In short, five months is still much too young for a dog to be totally housetrained or reliable and though it gets frustrating (as I remember well!) the burden is still on you to make sure he isn't in a situation where he is able to go inside (eg not under constant watch and in the same room as you -- the problem is as you indicate; he gets the chance to not be under close watch, and he shouldn;t ever have those chances. Teteher him to you if need be but don;t let him wander around on his own). For me it was at about 9 months that Jaspar could be mostly trusted on his own in the house and still there was the rare accident up til about 12 months. And I take full responsibility for allowing those to happen as most were due to him needing to go and me stretching out the time between outdoor visits to longer than he was able to do at that age, and also not watching him.

2nd January 2007, 08:03 PM
Better way to train to ring a bell:


PS On a reread: what do you mean by you don't want to 'get tough'? :shock: He's only five months old :( -- and there is no 'get tough' method that works for housetraining. You cannot punish a dog for relieving itself because you are assuming the dog will make a cause and effect association. It will not. What you will do is introduce worse problems (eg the dog's logical response will be to think that going in front of you is bad, so therefore he will go inside where you don't see him, or become fearful of going at all, or become fearful of you generally because you illogically get angry and punish him for a normal and necessary bodily function. He will only distinguish the RIGHT place to go by being *rewarded* for the right place, which means you have the responsibility of always making sure he always is in the right place, every single time. :thmbsup: :)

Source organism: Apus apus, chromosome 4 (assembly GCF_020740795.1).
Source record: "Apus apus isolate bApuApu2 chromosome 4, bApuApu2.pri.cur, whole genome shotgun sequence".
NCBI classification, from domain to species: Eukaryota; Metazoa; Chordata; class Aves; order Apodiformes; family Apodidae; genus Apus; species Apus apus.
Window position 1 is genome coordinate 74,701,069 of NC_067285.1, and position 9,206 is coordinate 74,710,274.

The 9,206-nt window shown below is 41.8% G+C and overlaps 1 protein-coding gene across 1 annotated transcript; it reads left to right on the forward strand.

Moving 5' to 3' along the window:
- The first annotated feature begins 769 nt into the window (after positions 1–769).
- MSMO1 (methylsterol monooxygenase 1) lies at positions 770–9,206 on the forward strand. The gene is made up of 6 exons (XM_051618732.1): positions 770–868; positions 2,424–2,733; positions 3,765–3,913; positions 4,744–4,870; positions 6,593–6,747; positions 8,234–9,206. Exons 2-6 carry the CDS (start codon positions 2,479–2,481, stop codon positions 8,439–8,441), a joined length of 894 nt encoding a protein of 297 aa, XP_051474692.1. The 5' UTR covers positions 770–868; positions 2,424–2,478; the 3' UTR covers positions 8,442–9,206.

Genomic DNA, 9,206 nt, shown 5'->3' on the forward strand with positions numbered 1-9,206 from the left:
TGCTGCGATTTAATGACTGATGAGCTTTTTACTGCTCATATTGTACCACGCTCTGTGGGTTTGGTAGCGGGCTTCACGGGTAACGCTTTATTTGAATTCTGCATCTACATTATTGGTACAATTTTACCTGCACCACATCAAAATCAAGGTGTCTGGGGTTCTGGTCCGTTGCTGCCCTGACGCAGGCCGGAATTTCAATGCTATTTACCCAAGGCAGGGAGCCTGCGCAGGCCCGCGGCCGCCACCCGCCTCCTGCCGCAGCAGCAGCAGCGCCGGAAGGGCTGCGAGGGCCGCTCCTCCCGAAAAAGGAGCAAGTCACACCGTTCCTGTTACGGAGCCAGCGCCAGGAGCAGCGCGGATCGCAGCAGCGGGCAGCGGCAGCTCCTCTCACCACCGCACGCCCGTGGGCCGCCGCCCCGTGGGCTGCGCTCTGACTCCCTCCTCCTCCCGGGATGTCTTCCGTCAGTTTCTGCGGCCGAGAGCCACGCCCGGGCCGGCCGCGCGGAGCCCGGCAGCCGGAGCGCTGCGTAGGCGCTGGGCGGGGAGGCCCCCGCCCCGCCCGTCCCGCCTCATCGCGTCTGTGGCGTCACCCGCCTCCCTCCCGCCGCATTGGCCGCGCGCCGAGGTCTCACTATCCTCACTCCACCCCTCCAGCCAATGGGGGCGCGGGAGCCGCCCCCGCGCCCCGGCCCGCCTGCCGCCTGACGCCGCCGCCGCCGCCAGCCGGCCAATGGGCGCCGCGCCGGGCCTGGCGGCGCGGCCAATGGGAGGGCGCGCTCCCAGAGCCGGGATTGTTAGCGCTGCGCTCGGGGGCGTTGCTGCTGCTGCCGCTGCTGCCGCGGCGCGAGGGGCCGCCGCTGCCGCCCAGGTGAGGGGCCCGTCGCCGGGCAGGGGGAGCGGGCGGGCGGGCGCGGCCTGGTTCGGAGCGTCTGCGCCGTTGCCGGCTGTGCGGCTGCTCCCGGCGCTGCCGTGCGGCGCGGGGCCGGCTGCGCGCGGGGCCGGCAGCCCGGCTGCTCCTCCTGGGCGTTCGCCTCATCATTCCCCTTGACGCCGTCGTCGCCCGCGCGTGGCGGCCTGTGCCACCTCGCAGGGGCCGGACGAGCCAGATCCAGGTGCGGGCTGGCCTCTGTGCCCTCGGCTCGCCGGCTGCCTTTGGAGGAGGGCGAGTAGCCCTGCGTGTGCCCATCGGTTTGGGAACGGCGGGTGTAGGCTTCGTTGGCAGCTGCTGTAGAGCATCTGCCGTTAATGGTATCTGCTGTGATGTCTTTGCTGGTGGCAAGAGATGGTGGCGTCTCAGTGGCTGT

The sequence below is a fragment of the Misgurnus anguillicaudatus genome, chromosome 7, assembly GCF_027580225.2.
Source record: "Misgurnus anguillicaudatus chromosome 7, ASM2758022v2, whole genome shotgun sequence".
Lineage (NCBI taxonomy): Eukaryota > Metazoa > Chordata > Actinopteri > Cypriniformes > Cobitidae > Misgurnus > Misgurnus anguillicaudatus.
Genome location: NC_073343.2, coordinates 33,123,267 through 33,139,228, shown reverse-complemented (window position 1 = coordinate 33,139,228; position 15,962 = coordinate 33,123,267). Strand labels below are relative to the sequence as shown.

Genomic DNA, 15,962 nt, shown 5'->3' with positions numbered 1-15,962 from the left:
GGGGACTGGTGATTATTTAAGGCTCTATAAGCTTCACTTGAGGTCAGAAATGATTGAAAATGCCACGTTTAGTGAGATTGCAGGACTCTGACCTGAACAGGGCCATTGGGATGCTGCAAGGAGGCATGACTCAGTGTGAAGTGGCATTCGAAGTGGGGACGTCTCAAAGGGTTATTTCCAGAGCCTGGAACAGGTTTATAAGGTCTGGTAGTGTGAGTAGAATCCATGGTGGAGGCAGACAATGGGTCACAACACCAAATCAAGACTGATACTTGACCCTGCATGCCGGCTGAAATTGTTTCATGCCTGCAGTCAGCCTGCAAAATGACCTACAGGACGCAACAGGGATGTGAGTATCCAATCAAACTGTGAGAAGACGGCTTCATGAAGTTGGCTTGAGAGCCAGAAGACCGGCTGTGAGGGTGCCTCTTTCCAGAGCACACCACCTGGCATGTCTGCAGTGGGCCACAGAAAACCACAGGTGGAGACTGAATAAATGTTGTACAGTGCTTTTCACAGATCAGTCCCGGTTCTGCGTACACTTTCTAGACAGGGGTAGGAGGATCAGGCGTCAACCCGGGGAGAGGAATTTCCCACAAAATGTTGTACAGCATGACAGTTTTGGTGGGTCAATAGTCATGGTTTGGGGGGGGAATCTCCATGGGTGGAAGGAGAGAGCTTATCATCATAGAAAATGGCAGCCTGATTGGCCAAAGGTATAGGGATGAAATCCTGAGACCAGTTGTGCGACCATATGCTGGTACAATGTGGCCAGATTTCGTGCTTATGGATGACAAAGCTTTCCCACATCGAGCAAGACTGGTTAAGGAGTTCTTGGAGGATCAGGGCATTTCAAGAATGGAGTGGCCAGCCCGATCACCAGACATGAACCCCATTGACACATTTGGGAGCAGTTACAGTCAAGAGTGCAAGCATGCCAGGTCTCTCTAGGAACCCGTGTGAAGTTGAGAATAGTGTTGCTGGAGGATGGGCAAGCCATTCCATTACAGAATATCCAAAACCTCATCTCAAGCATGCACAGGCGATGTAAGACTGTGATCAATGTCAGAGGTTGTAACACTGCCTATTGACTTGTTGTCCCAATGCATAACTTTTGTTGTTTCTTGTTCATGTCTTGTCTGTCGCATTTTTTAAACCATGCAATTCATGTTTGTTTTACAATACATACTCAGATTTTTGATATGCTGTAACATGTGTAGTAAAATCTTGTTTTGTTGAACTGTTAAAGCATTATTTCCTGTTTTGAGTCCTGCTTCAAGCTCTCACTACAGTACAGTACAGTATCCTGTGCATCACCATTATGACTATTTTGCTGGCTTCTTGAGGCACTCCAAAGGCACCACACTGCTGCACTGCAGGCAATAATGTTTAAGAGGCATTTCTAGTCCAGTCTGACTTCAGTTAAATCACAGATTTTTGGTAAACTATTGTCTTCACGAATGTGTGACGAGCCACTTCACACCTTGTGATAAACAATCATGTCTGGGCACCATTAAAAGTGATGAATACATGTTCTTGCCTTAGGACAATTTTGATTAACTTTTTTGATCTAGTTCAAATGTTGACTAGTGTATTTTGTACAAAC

2nd January 2007, 08:24 PM
One thing I did with Holly (admittedly when she was older than Barkleigh is) was to ask her a question. It sounds bizarre, but it worked. When she hears "Holly want out?" she either hides under something (which means 'no thanks!') or looks interested and then follows me to the door. Although a stranger would find it odd to hear me tell my mum (as I have more than once) "I asked Holly if she wanted out and she said no.." :lol: